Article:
Pakistani military vows punishment for unrest masterminds after Khan’s arrest

The Pakistani military has pledged to take action against those responsible for the violence that occurred last month, following the brief arrest of former Prime Minister Imran Khan on corruption charges. The military’s top brass convened in Rawalpindi and expressed their determination to bring those who attacked military installations and monuments to justice.

The military also refuted allegations of human rights abuses after Khan’s Pakistan Tehreek-e-Insaf (PTI) party claimed some of its members were tortured and physically abused while in custody. In a statement, the military said that efforts to create distortions and hide behind imagined human rights violations were futile.

The statement also emphasised the need to tighten the law around the “planners and masterminds” who orchestrated the politically driven rebellion against the state and its institutions, intending to create chaos in the country.

Following Khan’s arrest on May 9 at an Islamabad court, thousands of his supporters protested across the country. Police and government buildings, as well as military assets and installations, were targeted in the unrest. The government has accused Khan’s supporters of being behind the violence, but the former prime minister has denied these allegations and called for an independent investigation.

In the aftermath of the unrest, thousands of PTI supporters, top leaders, and journalists were detained. More than 80 senior PTI members have left the party in recent weeks. Khan, a 70-year-old former cricketer, has consistently denied corruption allegations, claiming that the charges are politically motivated to prevent him from participating in upcoming elections.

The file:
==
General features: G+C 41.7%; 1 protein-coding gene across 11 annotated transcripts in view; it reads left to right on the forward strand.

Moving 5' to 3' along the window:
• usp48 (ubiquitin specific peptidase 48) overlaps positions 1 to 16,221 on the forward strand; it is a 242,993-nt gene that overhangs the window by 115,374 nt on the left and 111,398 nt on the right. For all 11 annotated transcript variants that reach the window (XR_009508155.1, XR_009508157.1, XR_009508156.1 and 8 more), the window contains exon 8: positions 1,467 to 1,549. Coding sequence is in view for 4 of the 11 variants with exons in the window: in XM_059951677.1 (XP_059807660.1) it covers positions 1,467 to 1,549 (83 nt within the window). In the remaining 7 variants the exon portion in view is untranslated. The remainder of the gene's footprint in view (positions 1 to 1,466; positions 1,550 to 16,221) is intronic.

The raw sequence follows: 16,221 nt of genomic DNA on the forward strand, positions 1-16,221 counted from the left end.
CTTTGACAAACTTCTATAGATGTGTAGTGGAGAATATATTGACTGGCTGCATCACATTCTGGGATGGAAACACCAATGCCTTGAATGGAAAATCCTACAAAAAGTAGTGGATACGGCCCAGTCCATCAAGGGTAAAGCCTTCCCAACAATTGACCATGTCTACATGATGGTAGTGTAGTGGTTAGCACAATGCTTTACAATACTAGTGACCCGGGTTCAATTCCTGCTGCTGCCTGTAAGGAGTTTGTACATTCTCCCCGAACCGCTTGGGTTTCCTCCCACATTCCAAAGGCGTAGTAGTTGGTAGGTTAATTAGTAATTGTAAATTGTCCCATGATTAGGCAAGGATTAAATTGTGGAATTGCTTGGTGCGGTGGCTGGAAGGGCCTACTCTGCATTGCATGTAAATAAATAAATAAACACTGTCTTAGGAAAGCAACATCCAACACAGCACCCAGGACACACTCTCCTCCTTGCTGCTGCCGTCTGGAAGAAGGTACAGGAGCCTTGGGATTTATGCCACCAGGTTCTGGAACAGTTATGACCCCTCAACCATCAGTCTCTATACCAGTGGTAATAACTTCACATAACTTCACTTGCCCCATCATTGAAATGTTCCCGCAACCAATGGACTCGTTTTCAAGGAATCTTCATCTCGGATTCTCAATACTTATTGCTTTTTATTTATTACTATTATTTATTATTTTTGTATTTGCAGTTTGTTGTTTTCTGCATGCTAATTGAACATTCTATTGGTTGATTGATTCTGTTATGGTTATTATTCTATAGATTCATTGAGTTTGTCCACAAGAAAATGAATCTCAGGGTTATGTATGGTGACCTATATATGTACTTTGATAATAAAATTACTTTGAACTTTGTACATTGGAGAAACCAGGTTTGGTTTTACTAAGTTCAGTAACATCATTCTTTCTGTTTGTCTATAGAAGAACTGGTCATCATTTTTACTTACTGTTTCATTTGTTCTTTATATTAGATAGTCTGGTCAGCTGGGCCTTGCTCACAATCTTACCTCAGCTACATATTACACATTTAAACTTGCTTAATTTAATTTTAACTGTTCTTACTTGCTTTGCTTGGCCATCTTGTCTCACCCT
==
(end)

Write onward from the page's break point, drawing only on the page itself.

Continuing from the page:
New York-based Human Rights Watch (HRW) issued a statement last week urging the government not to try civilians in military courts, as doing so would violate the country’s obligations under international law. Dozens of people have been handed over to the military for trials related to the violence last month.

In a separate development, police in Pakistan have accused Khan of abetting the murder of a lawyer in Quetta, the capital of Balochistan province. Over 100 cases, including incitement to violence and “terrorism,” have been filed against Khan since his removal from power last year.

Arif Rafiq, a political risk adviser on South Asia, believes the army’s statement indicates that it is seeking an end to Khan’s political career and his party by any means necessary. He also suggests that the military is signalling that it will not allow other forces, including the judiciary, to obstruct its efforts. Rafiq added that the Quetta murder case and the statement’s language imply that the army is preparing for the possibility of Khan being tried in cases where the punishment could be death.

World News


Sara is a journalist and content writer who specializes in lifestyle, wellness, and travel topics. Sara's journey in journalism began as a copywriter, and over time, her portfolio expanded to include articles and features for some of the nation's top lifestyle publications. Outside the office, she enjoys practising yoga and exploring hidden locations in Bangkok.

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